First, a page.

I was asked to play the fly on the wall here, the outsider listening with a different ear. What did I hear?
I heard assertions of a crisis in the field of theatre, but with no comprehensive definition of what that crisis is.
Given the backdrop—the last, divisive meeting of leaders of commercial and not-for-profit theatre took place 26 years ago—I heard enormous commonality, of course; so many of you have commented on it. Whether because of smart collaborations or because of the challenges of adversity, I heard an enormous amount of sheer, shared professionalism. Many conferences divide into tribes of “professionals,” ranged against “wise guys” or dilettantes—none of that here.
I heard about thoughtful lessons, wisely learned; about how to find areas of complementary interest, about how to do business ad hoc and how to generalize from the ad hoc. Lessons like: work across the commercial/not-for-profit divide with “partners you know or who know the process”; “pick partners, not profits”; don’t operate so as to get “pulled out of shape,” so as to lose your identity.
And: come together fast in a crisis over politicization or freedom of expression.
And: given differing missions, understand the relativity of your respective definitions of a production’s “success” or “failure.”
I heard at the same time the persistence of the eternal dilemma: Given the fundamental differences among your respective missions, economics, structures and cultures, there’s a limit to how fully you can integrate beyond ad hoc deals and generalizations from them. That both inhibits and inspires discussion of such crucial topics as the tax code. Here is a situation that calls for rational diplomacy, and you have that in a new dynamic between the League of American Theatres and Producers and Theatre Communications Group, which brought us all here to talk.
Interlude for a brief free consultancy on press and public relations: There were so many references to the life-and-death power, the critical tyranny, of the New York Times, that subsequent references had to take note of the pile-up. But this is not a New York Times issue. It’s a one-newspaper city issue, and that makes it a national issue. I promise you, based on personal experience, it’s the rare arts editor out there who’s given serious thought to the question of job definition for critics, especially theatre critics, in the one-newspaper city setting. Is it consumer tipster; thumbs up, thumbs down? Aspiring George Jean Nathan? Someone engaged in public education, as it were? Someone engaged with the creative arts community in town, among other audiences, or segregated from it? It tends to be enough to say, “Film, music, theatre, books, art exhibits—even architecture and dance—yeah, we’ve got those bases covered.”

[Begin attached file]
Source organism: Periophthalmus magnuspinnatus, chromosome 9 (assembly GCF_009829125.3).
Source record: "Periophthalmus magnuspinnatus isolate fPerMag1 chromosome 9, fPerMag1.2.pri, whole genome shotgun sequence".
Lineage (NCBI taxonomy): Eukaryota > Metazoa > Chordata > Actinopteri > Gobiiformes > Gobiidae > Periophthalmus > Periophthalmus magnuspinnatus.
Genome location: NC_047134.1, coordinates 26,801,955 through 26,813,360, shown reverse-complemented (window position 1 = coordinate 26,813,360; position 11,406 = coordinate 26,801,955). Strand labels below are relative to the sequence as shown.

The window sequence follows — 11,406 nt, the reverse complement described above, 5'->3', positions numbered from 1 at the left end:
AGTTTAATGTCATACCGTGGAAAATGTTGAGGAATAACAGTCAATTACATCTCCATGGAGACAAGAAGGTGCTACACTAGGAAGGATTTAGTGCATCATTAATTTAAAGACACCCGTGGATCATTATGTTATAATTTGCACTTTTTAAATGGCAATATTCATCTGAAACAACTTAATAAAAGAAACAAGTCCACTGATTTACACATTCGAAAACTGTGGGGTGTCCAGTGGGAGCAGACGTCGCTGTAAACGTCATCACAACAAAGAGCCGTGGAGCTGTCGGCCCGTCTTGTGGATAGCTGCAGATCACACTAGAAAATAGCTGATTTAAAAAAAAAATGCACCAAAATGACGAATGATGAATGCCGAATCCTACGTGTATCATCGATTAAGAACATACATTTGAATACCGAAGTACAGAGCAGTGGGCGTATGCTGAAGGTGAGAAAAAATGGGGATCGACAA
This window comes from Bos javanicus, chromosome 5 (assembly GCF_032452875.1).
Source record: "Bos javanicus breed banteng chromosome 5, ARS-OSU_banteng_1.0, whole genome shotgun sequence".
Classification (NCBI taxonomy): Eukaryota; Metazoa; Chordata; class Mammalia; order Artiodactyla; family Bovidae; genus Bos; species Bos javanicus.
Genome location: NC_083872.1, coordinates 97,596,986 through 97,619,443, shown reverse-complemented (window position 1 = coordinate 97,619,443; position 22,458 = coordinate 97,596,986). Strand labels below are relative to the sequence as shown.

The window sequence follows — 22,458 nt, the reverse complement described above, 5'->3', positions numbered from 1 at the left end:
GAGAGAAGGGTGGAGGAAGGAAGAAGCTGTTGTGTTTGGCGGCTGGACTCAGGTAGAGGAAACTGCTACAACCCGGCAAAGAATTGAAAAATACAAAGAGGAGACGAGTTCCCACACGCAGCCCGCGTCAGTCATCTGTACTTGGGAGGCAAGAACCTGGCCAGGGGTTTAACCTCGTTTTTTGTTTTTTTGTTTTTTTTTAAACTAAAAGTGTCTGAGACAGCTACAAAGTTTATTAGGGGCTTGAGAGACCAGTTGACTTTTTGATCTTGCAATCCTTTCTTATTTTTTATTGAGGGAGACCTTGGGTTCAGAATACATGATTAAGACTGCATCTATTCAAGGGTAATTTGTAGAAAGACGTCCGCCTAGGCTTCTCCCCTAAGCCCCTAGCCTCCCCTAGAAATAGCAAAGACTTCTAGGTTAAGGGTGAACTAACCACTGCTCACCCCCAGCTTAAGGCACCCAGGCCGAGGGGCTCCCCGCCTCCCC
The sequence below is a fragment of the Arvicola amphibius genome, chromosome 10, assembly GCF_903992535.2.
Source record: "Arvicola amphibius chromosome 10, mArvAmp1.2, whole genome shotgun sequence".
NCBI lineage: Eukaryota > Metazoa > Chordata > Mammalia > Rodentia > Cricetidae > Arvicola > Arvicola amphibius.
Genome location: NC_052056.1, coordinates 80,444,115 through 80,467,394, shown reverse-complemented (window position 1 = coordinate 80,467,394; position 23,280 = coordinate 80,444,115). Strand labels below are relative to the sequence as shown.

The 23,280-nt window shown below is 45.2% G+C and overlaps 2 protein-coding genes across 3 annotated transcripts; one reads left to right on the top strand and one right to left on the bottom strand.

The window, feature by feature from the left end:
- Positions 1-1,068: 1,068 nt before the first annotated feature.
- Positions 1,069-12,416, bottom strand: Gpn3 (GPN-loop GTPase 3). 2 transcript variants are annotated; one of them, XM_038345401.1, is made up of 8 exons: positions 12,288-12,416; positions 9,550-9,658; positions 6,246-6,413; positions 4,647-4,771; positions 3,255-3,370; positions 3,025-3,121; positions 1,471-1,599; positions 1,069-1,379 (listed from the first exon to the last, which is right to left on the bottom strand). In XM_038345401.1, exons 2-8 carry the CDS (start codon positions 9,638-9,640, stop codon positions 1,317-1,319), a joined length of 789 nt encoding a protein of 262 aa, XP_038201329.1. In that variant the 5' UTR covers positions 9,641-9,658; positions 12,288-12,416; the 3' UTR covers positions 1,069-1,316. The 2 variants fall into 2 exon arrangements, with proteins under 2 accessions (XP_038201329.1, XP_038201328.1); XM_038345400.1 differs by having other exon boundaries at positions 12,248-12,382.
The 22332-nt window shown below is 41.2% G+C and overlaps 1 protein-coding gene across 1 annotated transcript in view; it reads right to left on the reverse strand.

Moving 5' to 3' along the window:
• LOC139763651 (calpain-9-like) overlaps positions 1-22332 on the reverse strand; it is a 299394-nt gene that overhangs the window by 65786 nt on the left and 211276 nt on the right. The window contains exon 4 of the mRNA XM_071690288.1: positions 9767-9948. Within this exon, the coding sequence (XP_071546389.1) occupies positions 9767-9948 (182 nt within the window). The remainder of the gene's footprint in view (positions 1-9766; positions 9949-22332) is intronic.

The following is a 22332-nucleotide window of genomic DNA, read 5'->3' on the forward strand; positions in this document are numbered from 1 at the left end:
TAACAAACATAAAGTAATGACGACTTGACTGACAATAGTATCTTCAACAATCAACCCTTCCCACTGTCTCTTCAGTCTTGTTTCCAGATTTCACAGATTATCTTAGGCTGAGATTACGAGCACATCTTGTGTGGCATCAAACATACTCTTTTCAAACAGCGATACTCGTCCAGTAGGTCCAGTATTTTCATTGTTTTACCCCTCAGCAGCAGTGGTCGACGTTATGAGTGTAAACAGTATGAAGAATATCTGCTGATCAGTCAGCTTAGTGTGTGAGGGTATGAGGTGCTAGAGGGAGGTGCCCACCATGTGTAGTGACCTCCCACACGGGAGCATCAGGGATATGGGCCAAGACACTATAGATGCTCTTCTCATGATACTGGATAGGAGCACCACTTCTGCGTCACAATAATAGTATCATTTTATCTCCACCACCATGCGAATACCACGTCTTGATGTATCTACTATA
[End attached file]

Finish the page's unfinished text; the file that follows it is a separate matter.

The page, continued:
For a while the New York Times itself recognized the problem by regularly offering a second voice on Sunday to augment daily reviews. I don’t know what’s happened to that worthy system—why don’t you ask? Coming out of these conferences, given the rich exchanges on space issues, tax issues, audience issues, why don’t you, in your respective cities, ask for a meeting with the publisher, key editors, arts reporters and critics of your newspaper of record? The museums do no less. As part of the discussion, make the case that in a field today as broad and heterogeneous and complex as theatre, the “one voice” system diminisheth us all.
If that doesn’t work, get creative: Several weeks ago, after a rather odd performance by the New York Times Book Review concerning Philip Roth’s new novel, The Human Stain, Roth’s publisher took a sizeable ad on the book page of the daily Times reprinting, in full, a cogent review from the Wall Street Journal. There’s a model. Why not create a war chest to reprint worthy alternative critical voices, like those of Linda Winer at Newsday, or John Lahr and Nancy Franklin at The New Yorker, as display ads in the New York Times, and comparably in other cities, when you feel the occasion warrants it? You’d feel better, and so would readers and consumers, and I rather think it would prompt the Times and lesser papers to think harder about the one-voice issue.
Finally, in the early 1960s Elizabeth Hardwick published a devastating critique of the New York Times Book Review in Harper’s, which helped pave the way for the New York Review of Books, of which Hardwick was a founding editor. (The New York newspaper strike was, of course, the key.) Today the NYRB far out-shadows the NYTBR in intellectual influence. Instead of wasting energy complaining about the critical environment for theatre in New York over drinks and dinner, why doesn’t an eloquent one among you ponder the case deeply, write and publish a landmark critique and spark thinking about a new publication?